1. The spouse or parent received the pay as a result of deployment to or while serving in a combat zone, and

    2. The spouse or parent was not receiving the additional pay immediately prior to deployment to or service in a combat zone.

  27. Dividend or interest income earned on countable resources or resources excluded under other Federal laws (effective 7/1/04).

2167.4 What is excluded from the deeming of resources?

Any resources excluded for an eligible individual are also excluded for an ineligible spouse or ineligible parent for purposes of deeming. In addition, the following two exclusions apply to deemed resources:

  1. Pension funds owned by an ineligible spouse or by an ineligible parent or spouse of a parent are excluded from resources for deeming purposes. Pension funds are defined as funds held in Individual Retirement Accounts (IRA's) or in work-related pension plans.

  2. For 9 months following the month of receipt by an ineligible spouse or ineligible parent, the unspent portion of any retroactive payment of:

    1. Hostile fire and imminent danger pay received from one of the uniformed services, and

    2. Family separation allowance received from one of the uniformed services as a result of deployment to or while serving in a combat zone.

2167.5 When does a change for an eligible individual into or out of a deeming situation become effective?

A change for an eligible individual into or out of a deeming situation is effective the month following the month of change. This rule also applies for changes within the deeming household that affect the computation of deemed income, such as the birth or death of an ineligible child, the marriage or separation of an ineligible parent, etc.

Last Revised: Nov. 22, 2004



There are 15 Comments

I recently got married. My son recieves SSI. my question is does my wifes income count . will he still be eigiable???

From the Social Security Handbook :

Marriage helps determine whether:
- There is an eligible couple (rather than two eligible individuals);
- The rules for deeming income and resources apply if a spouse is not eligible (see §2167)

Also, from :

(SSI) program, for example, two recipients married to each other receive a benefit that is one-quarter less than if they simply lived together but not as husband and wife.

my son who has downs syndrome started receiving ssi/midicare at age 21 1/2. He recieved a letter wanting to know all info on a insurance related settlement/trust he started recieving payments for. We were advised that a settlement of this kind was not income and the government did not use this as an income and is not reported. SSI wants the original documents which are sealed by the courts and we are not to discuss them with anyone.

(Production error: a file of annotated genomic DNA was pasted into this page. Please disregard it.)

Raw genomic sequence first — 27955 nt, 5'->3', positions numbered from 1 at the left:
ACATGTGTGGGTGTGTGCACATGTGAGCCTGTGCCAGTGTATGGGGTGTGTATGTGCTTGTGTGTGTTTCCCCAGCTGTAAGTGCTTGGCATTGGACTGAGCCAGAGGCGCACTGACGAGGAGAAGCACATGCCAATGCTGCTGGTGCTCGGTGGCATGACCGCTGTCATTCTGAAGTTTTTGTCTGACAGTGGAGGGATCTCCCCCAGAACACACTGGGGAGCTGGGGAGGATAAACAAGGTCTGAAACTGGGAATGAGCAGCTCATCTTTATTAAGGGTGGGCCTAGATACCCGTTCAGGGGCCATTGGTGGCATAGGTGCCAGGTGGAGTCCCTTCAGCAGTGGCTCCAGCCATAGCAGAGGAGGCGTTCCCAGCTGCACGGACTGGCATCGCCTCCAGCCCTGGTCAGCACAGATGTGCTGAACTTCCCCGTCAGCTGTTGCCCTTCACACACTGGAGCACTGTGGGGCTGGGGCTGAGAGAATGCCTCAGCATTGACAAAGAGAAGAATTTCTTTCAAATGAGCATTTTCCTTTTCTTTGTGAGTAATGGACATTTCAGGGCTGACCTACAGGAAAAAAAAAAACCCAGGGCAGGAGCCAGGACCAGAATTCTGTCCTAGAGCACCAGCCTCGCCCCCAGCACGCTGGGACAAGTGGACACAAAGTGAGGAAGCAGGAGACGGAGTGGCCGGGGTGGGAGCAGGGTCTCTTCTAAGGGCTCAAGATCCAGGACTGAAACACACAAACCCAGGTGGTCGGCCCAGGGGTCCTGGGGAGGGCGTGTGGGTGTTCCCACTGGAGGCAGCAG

What are we to do. SSI also refused to pay him from age 18 years but said he owed 3,000.-4,000. from when he was a child. They are no taking payments from his SSI for that.

He recieves 340. mo, if we need to drop him out we will, due to to much government snooping into private affairs. Why do the back pay most people to age 18 but refuse his . The SSI rep was very rude and disrespectful. So we really do not like dealing with them.

Thank You

This person is recieving SSI and owes back child support in excess of $3000. She lives with ex husband who works full-time and she recieves child support at $200/wk She gets 767/mo so now she is getting over 1600/mo and doesnt have to pay child support to her other child who lives with the father...HOW????? She also gets Food Stamps...Is this legal?? I think this happens alot with SSI where people will lie about income and not reveal the true amts.......Not very happy in WI!!!!!!!

I found the following from this link :

Under current law, the Social Security Administration (SSA) excludes one-third of child support payments received in a month on behalf of a child on Supplemental Security Income (SSI) from countable income in determining the SSI payment.

So it sounds like two-thirds of child support is countable towards SSI income levels. If this child support is not reported to the SSA, there may be an issue there.

You can anonymously report fraud here :

How does the SS count stocks as an asset? Do they go by dividend value or the value of the stock if it was sold?